E-invoicing is just starting to build momentum in Australia and New Zealand. In 2019, Australia and New Zealand signed the Trans-Tasman e-invoicing agreement, making it easier for businesses and government to exchange e-invoices, both within and between those two countries. Since then, we’ve seen an increase in government agencies implementing e-invoicing. And the Australian Government has promised to pay e-invoices in 5 days for contracts up to $1 million. They’ve also mandated the use of e-invoicing for all Commonwealth government agencies by the 1st of July 2022.
So, e-invoicing in Australia and New Zealand is increasing. But how are other regions faring?
In 2015, the US government mandated e-invoicing for federal government agencies by the end of 2018. The transition to e-invoicing was expected to bring a range of benefits including savings between $150 million and $250 million.
Aside from Government, the largest adopters of e-invoicing are large enterprises. Some say a major issue in gaining adoption has been a lack of standards and too few e-invoicing service providers. In order to increase uptake, an e-invoicing framework is being created by the Business Payments Coalition (BPC) – a group of organisations and individuals that promote the adoption of electronic business-to-business (B2B) payments.
Mexico has been one of the pioneers in e-invoicing globally. They started their e-invoicing journey in 2004, being one of the first in the world. Even though it wasn’t made mandatory, e-invoicing was largely adopted by businesses and government. In 2010, Mexico managed to achieve 100% adoption by businesses. The volume of digital invoices issued between 2011 and 2017 increased from 1.7 billion to 6.5 billion.
Mexico’s success has led to other countries implementing e-invoicing. The Latin America region sends 36 trillion e-invoices a year and have achieved some of the highest adoption rates of e-invoicing in the world: Chile has over 88% adoption and Brazil has achieved 100% adoption for B2B transactions. The high adoption in the region is due to the mandating of e-invoicing in both public and private sectors.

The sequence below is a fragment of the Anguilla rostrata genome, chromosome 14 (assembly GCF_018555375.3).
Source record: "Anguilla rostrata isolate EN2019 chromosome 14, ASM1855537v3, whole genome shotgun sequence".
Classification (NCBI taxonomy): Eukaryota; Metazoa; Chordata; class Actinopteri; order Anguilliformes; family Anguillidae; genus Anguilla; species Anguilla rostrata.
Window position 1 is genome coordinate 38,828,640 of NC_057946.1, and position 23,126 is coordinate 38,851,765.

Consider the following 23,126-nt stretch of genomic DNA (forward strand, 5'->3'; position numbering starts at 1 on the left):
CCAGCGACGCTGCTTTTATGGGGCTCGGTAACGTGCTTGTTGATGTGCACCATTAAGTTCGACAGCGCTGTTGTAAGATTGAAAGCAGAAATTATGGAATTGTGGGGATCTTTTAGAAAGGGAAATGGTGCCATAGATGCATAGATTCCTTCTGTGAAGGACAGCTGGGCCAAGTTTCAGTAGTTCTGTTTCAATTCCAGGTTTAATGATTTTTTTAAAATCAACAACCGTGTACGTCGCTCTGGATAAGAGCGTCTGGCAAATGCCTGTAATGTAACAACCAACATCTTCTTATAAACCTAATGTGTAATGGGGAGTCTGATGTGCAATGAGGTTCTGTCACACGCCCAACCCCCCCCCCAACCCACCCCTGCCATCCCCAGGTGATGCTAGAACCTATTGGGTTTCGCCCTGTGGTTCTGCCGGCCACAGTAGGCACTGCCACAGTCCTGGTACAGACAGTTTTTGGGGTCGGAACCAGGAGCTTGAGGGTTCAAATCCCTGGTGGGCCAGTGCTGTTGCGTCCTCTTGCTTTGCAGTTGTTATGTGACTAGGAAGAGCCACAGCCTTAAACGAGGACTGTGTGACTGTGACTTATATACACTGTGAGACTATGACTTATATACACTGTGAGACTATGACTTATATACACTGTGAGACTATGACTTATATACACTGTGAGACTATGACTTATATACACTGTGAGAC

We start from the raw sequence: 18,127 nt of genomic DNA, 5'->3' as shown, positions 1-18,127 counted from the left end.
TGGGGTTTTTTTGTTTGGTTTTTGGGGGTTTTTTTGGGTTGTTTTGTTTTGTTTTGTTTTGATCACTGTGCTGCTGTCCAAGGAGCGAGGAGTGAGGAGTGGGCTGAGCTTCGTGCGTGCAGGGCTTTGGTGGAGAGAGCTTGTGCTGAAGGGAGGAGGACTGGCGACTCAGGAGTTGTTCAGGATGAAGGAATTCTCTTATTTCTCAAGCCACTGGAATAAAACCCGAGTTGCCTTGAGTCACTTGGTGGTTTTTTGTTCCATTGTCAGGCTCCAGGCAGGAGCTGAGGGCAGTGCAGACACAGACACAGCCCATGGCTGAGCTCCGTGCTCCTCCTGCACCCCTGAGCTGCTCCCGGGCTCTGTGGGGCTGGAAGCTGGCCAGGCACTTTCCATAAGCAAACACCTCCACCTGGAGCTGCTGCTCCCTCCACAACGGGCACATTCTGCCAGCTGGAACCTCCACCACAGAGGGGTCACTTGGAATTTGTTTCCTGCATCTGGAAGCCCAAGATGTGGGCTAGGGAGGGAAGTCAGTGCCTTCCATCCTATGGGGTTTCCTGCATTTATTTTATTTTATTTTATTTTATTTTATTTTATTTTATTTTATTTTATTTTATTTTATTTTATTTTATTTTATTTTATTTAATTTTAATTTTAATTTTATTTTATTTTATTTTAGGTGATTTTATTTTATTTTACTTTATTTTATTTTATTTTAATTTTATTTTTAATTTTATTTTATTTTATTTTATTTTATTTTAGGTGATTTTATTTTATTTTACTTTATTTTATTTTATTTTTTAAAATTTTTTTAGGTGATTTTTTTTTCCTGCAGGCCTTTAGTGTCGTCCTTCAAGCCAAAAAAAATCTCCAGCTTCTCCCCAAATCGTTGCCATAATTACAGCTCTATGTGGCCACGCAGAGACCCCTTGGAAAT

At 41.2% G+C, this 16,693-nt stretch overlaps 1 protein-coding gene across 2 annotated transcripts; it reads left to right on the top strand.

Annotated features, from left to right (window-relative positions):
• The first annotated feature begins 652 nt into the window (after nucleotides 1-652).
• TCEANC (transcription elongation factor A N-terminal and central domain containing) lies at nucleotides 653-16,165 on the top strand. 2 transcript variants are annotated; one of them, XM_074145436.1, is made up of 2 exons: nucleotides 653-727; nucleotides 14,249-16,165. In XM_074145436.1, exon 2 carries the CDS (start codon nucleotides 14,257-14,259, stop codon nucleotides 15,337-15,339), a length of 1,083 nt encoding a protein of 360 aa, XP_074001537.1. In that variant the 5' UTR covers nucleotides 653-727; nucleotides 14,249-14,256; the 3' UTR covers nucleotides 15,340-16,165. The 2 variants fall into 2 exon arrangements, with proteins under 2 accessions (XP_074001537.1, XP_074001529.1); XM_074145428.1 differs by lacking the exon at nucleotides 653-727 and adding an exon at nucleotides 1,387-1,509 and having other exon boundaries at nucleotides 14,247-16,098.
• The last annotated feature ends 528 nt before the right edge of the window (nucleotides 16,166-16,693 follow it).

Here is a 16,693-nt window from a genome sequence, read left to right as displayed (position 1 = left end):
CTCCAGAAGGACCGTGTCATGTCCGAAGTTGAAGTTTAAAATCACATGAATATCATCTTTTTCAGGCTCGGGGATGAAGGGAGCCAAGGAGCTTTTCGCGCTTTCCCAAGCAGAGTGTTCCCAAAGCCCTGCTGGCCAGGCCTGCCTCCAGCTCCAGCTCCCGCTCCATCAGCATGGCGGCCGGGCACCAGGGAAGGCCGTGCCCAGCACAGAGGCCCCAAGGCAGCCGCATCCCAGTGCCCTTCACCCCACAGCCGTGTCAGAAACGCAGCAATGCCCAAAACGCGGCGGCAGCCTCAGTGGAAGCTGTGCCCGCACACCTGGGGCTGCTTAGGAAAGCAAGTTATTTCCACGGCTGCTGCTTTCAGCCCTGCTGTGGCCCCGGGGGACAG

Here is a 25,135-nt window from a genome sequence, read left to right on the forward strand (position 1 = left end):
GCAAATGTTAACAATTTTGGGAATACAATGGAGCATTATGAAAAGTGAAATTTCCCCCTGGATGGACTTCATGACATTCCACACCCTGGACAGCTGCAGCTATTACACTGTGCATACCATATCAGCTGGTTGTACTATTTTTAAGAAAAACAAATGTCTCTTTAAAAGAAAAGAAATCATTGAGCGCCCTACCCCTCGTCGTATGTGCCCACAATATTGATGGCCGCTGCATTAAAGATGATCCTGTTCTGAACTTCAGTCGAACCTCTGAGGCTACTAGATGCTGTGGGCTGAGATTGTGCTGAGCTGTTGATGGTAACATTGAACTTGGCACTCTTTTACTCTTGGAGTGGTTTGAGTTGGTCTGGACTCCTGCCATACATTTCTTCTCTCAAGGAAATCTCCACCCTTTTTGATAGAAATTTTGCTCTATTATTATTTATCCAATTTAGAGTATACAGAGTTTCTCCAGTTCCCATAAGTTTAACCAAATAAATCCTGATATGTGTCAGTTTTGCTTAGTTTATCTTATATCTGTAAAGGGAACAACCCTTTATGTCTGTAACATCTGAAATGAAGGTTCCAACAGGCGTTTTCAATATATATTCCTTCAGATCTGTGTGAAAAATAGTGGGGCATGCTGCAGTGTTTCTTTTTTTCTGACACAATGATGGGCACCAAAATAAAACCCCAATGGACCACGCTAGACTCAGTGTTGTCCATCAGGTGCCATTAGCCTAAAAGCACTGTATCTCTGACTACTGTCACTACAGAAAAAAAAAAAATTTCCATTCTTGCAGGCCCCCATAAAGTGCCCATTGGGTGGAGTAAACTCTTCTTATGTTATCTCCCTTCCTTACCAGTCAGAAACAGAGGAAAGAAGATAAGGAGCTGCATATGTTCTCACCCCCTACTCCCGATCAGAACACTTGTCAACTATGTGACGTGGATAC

Many countries who have implemented e-invoicing have seen reduction in fraud and easier tax preparation for businesses. This is in addition to cost reductions from eliminating manual processes.
In 2019, the European Union made it compulsory to send e-invoices between B2G. And if adopted between businesses, it’s expected that e-invoicing in the region will generate savings of €40 billion a year.
Many countries have started to mandate its use both in public and private sectors. For example, Finland has used e-invoicing since 2010 for public sector procurement and now uses e-invoices for 100% of its transactions. Most Finnish businesses have also adopted e-invoicing. And in Italy, e-invoicing was made mandatory for both B2B and B2C transactions in 2019. France is joining them by making e-invoicing compulsory for SMEs and microbusinesses from 2020.
Asia is one of the regions where e-invoicing is expected to grow the most in coming years. Singapore made e-invoicing compulsory in 2008 for B2G transactions. It was the first country outside of the EU to use the Peppol framework, chosen in part to facilitate international trade. Singapore is providing grants to cover up to 50% of implementation costs for enterprises and S$200 for SMEs who join the network.
One of the reasons countries in the region are adopting e-invoicing is to reduce fraud. In 2016, Indonesia required taxpayers to issue invoices electronically in order to notify the enforcing authority. Mongolia, Azerbaijan and Kazakhstan have also implemented e-invoicing to curb the risk of fraud.
It’s an exciting time for e-invoicing as we see a lot of countries, particularly in our region, move more and more towards a digital economy.
If you’re interested in learning how e-invoicing can help your business, request a call back from our team.